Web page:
Gov. Jay Inslee is expected to sign in a few hours a bill that will compensate people wrongfully convicted in Washington state $50,000 for every year they are imprisoned.
In Washington state alone, as we report it today’s cover story, more than 50 people have been wrongly convicted of felonies over the last four decades. They include accused robbers, rapists and child molesters who in fact did not commit the crimes – but who now, thanks to the bill Inslee is signing, will at least likely receive compensation for those lost years.
They also include Ray Spencer, whose case is Exhibit A in showing how the law can be manipulated to convict anyone of a crime he or she didn’t commit: Spencer in fact was the law – a police officer in Vancouver, Wash. Today, 28 years after he was falsely imprisoned for raping his own children, and three years after all charges against him were officially dropped, he’s still in court attempting to clear his name.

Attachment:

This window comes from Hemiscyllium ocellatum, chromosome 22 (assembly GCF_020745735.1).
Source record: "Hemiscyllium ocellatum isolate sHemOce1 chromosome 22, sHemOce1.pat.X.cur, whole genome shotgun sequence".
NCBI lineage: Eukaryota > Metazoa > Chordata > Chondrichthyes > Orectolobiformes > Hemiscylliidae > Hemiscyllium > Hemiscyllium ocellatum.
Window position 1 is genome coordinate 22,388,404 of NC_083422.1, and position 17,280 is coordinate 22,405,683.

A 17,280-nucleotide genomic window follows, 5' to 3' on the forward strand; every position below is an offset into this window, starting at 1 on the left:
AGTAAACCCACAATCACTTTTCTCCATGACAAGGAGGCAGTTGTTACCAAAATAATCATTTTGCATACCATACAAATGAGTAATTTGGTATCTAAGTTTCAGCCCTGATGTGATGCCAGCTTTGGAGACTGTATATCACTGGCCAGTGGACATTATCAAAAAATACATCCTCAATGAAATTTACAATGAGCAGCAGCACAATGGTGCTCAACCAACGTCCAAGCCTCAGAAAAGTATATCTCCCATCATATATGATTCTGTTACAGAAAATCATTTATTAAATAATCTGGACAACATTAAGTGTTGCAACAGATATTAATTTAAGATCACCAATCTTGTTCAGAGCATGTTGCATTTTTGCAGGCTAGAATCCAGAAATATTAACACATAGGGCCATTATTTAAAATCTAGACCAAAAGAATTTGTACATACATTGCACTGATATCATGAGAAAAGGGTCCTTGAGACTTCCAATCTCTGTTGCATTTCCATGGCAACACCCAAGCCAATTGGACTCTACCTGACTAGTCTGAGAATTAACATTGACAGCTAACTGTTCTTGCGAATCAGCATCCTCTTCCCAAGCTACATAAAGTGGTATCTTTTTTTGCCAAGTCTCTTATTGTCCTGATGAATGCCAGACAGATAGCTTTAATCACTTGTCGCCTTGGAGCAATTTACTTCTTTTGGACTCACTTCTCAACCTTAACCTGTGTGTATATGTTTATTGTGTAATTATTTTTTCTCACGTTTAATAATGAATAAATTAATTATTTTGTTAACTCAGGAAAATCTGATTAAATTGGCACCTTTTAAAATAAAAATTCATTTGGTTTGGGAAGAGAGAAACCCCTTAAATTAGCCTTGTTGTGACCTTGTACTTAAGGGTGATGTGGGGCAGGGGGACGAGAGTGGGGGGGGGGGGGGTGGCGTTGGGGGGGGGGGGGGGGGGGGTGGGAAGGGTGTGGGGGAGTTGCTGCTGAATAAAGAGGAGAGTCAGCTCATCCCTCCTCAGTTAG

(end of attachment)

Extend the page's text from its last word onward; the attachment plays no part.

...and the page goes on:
“I lived. They didn’t count on that,” Spencer tells the Weekly. “The people who put me away assumed that being a police officer and ‘child molester,’ I would be killed in prison. There wasn’t a day that went by that I didn’t think was my last. But I managed to survive 20 years.”
Day after day, our courts manage to grind out a vast majority of fair verdicts, Paul Henderson says. But the ex-journalist and semi-retired Seattle private investigator whose probing has freed at least 23 wrongly convicted inmates from U.S. prisons, knows some of those decisions are flawed or flat-out wrong.
“These things just don’t happen accidentally,” says the Pulitzer Prize winner. “There’s always an element of misconduct.”